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What's wrong with mixed media........?

I’m sat here looking out of my workshop window whilst writing this blog; it’s sunny with only a few fluffy clouds in the sky – it’s not exactly hot but it seems full of promise for a lovely summer ahead. I’m keeping my fingers crossed that it will be a promise kept!

Those of you who are becoming familiar with my blogs will hopefully recognise that I have an innate sunny disposition and a ‘cup half full’ approach to life. However, today I want to write about something that has lately disappointed me.

I recently met someone who has been working in the jewellery industry for most of his life and who was very complimentary about my work. Naturally, for me, this was an invitation to talk about what I love doing. I explained that I design and make jewellery with silver sheet, silver wire and silver clay using traditional silversmithing and contemporary techniques to maximise the symbiotic potential of the mixed mediums. Unfortunately, this changed everything for him. He was derogatory about wire and particularly so about the use of silver clay and does not consider the use of it as ‘real’ jewellery making or the end product as ‘real’ jewellery.

He was adamant that ‘new’ jewellery designers, especially those using mixed media, lack the necessary skills to sit at a bench and make a basic ring to a specific size.

Wow – what a generalisation.

We had quite a debate!!

However, it has since got me thinking and chatting to other designers I know.

Whilst I have never previously been in the situation of having to defend the use of mixed media materials, particularly silver clay, it would appear that many of my ‘colleagues’ have.

I find this very interesting as many jewellers with traditional training specialised in a specific process, with the result being that a fabricator of a ring wouldn’t necessarily be able to set the stone and vice versa. I would still describe them as jewellers. Also, jewellery making techniques have evolved over many years – the introduction of lost wax carving and casting, anti-clastic raising, micro folding processes, the introduction of hydraulic presses into the jewellers’ studio and advances in computer technology heralding the arrival of CAD design systems. Even if you don’t call these advances, they are certainly changes – changes that are now very commonly used.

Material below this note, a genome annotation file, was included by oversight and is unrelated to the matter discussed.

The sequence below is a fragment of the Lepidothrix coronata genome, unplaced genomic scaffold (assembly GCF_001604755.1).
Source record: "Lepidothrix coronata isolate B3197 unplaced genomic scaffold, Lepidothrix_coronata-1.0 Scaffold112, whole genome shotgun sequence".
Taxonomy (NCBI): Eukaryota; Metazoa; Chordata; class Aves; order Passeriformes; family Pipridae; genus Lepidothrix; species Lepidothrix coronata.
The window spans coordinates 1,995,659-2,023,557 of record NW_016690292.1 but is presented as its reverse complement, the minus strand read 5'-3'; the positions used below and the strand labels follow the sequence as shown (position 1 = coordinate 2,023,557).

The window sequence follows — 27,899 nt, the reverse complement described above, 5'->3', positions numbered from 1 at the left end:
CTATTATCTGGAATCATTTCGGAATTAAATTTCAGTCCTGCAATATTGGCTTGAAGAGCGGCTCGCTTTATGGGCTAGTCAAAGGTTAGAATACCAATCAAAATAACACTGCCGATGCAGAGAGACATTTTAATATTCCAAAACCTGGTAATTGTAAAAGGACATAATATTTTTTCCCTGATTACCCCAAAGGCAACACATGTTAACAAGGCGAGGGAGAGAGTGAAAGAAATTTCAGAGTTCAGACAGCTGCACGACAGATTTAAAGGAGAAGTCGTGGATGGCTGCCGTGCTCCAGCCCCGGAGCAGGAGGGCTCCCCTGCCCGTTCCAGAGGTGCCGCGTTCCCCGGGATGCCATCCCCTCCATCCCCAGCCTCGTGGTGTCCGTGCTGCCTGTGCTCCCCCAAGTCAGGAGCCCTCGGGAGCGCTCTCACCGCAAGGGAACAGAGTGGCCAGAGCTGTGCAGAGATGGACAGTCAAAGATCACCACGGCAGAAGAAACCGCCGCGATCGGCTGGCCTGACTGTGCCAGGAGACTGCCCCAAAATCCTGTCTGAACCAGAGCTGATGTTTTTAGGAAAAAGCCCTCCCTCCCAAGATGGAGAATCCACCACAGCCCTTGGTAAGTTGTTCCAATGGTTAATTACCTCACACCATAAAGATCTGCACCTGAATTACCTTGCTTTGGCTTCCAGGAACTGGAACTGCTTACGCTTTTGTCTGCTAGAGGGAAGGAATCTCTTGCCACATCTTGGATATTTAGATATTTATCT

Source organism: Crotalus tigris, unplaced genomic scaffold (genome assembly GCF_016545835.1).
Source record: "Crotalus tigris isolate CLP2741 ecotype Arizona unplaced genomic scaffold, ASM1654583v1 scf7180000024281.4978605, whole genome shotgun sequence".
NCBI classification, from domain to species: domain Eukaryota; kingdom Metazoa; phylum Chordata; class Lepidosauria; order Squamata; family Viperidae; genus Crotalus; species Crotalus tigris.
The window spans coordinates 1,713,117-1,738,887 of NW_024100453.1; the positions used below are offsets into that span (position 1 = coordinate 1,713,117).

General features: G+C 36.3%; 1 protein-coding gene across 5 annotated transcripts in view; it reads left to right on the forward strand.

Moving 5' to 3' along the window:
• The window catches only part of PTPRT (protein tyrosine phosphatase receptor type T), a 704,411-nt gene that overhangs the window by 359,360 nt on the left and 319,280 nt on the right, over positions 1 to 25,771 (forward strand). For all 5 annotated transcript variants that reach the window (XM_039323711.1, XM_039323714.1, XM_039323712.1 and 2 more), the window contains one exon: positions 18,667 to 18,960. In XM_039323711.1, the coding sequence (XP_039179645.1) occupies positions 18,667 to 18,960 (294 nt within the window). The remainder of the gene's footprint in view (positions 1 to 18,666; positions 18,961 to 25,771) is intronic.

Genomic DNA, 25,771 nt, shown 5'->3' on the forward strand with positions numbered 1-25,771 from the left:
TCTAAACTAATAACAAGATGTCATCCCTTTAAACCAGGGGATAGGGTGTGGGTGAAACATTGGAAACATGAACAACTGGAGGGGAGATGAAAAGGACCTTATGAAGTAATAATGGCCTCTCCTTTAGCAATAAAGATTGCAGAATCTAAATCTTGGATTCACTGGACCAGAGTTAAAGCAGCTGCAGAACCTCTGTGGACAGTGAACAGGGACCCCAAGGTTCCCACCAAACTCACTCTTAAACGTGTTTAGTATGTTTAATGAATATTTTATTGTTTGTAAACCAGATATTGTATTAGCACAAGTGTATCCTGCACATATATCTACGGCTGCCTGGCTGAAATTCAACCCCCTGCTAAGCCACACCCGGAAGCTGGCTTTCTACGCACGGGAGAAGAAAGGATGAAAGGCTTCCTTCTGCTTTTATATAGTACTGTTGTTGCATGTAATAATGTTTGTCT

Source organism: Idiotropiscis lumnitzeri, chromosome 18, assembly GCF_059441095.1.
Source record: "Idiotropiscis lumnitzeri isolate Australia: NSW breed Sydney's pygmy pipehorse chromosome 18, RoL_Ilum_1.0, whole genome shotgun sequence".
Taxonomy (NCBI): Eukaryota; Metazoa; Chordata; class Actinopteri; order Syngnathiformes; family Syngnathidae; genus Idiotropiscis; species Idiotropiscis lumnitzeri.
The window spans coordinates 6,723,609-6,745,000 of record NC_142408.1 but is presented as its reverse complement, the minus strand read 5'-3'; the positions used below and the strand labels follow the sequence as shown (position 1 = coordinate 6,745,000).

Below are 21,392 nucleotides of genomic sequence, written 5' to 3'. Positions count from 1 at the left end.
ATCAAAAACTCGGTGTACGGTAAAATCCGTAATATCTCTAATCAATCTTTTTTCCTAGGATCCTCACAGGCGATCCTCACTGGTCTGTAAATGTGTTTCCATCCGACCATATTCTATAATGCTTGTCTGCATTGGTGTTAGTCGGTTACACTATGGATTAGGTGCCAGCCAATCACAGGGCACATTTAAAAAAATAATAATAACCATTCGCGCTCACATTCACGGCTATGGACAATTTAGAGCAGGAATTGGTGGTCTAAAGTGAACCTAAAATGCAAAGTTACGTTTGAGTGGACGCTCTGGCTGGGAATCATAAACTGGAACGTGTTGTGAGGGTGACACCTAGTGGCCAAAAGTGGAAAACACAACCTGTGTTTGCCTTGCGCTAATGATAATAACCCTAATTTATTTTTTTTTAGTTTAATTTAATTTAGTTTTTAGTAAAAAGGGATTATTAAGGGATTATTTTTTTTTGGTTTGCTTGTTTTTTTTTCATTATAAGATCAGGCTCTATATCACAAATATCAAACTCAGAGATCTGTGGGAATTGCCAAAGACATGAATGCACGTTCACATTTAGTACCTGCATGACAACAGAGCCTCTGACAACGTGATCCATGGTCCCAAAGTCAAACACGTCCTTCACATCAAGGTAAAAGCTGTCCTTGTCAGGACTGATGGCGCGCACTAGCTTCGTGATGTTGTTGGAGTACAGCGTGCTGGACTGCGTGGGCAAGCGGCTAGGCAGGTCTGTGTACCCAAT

So, can precious metal clay even be described as mixed media, given that it is just another form of silver (or gold or whichever metal clay you work with). Whether you think it is or not, one thing is definite - the art of mixed media design – be it in jewellery making or many other artistic pursuits, such as collage designing, sculpting etc., has been growing over many years.

I believe that an unconventional approach to jewellery making allows more scope for innovation and experimentation, breaking through the parameters of conventional techniques and products, allowing for expression of creative individuality – with the only parameters set being those of your imagination.

With regards to silver clay, I don’t find this to be an inferior product, as corroborated by the fact that the assay office hallmarks it. As a recycled product, it is very eco-friendly – the components are reclaimed from medical, scientific and communications equipment. For working with, I believe it is a versatile, interesting product with many design capabilities. But as I stated at the start of this blog, it is just one more medium and what really interests me is the use of silver clay in conjunction with silver sheet and silver wire, to make beautiful, wearable art – it is this that I find challenging, all consuming and ultimately, so satisfying.

There has been much written about there being an abundance of badly finished metal clay jewellery in the market – to this I would say that the same is true of most mediums but it is also worth remembering that beauty is in the eye of the beholder. Like any other medium, silver clay, whilst being more accessible to a wider audience, still requires skill to do well, just different skills to those needed to work with other mediums.

There is room for the unconventional and in the words of Jackie Truty ‘what’s wrong with non-traditional?’

So, to the gentleman who admired my work until he found out that silver clay was one of the components, I state that it is interesting that you didn’t know that metal clay was incorporated until I told you and I ask - if you admire the end product, what does it matter what it is made of?

The picture with this blog is made from silver sheet and silver clay with a silver wirework clasp, showcasing a stunning tanzanite cabochon.

Now that I’ve expressed my thoughts of today, it’s time for a break, a coffee in the back garden to enjoy this good weather. Then I must get on with my latest order.

Hope you’re managing to get some time in the sun too.

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